Cyber Cluster Operating Framework

Working with cyber cluster leads from across the UK, the UKC3 has developed an agreed operating framework for Cyber Clusters. As part of becoming formally recognised and funded by UKC3, a Cyber Cluster must operate in line with the framework. The framework comprises a common set of principles, objectives and outcomes that provide a clear definition of a Cluster’s remit and objectives, enabling stakeholders to better understand and support the work that Clusters do in developing and growing their local cyber ecosystem.

Background

The purpose of this document is to define a common operating framework which Cyber Security Clusters across the UK can align to. The framework comprises of a common set of principles, objectives and outcomes that provide a clear definition of a Cluster’s remit, helpful when engaging with other organisations operating within the region such as Cyber Resilience Centres and Local Enterprise Partnerships.

A key driver behind defining this framework is that it will enable central government (in particular DCMS) to better understand and support the work that Clusters do in developing and growing their local cyber ecosystem.

It is important to note that whilst having a common set of principles and an agreed strategy is advantageous, in order to be most effective Cyber Security Clusters must retain the autonomy to determine priorities as appropriate for the region and membership that they represent. As such, the points defined in this document are not intended to be a prescriptive set of rules that all Clusters must rigidly adhere to. Instead, they should be viewed as a framework for Clusters to operate within.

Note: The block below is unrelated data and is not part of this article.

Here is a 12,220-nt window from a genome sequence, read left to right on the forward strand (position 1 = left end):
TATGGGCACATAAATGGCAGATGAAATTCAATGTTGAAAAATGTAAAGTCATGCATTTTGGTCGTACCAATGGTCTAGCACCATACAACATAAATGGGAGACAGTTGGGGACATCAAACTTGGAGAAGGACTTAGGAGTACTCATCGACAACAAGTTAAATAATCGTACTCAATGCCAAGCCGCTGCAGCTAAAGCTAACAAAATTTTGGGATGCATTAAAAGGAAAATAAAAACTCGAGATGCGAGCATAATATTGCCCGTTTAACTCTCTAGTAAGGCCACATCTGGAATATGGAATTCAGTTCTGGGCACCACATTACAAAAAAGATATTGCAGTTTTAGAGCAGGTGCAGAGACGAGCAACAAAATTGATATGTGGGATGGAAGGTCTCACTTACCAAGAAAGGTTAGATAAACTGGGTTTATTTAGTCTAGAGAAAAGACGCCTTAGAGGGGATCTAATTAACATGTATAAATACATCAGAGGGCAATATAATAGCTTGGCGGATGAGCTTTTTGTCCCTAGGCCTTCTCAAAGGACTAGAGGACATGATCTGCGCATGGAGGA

Starting with the output from the DCMS commissioned report into UK Cyber Security Clusters conducted in Summer 2020 by Atkins, the operating principles outlined in this document have been defined and refined by the Cluster Collaboration Group (CCG). Membership of the CCG is open to all UK Cyber Security Cluster leaders and is formed of:

  • Kerrianne Gauld, Bristol & Bath
  • Richard Yorke, CyNam (Cheltenham) – Chair
  • John Davis, Cyber Wales
  • Gary Woodman & Linda Smith, Midlands Cyber/Worcestershire LEP
  • Phil Jackman, North East
  • Judith Millar, Northern Ireland
  • Stewart Benger, Oxford and Thames Valley
  • Darren Chapman, Norfolk
  • Ciara Mitchell, Scotland
  • Robin King, South West
  • Mark Pearson, Surrey Cyber Security Cluster
  • Brea Woods, Swindon & Wiltshire
  • Melanie Oldham, Yorkshire – Vice-Chair & Comms
  • Rebecca Bryant, DCMS

1. Mission Statement & Core Principles

Mission Statement

UK Cyber Security Clusters serve as a platform for innovation and collaboration within their geographic region, with the goal of developing the Cyber ecosystem and driving economic growth. They do this by providing opportunities for networking, knowledge exchange, sharing of best practice, and identification of opportunities for regional and ultimately national growth, whilst working across public, private sectors and academia.

Core operating principles

The principles below form the basis against which Cyber Security Clusters will operate. These principles will be upheld by all clusters however, each cluster has the autonomy to determine priorities as appropriate for the region and membership that they represent.

As an overarching principle, Cyber Security Clusters must at all times operate in the interests of the regional cyber industry/community as a whole and not individual business interests.

No. Principle Description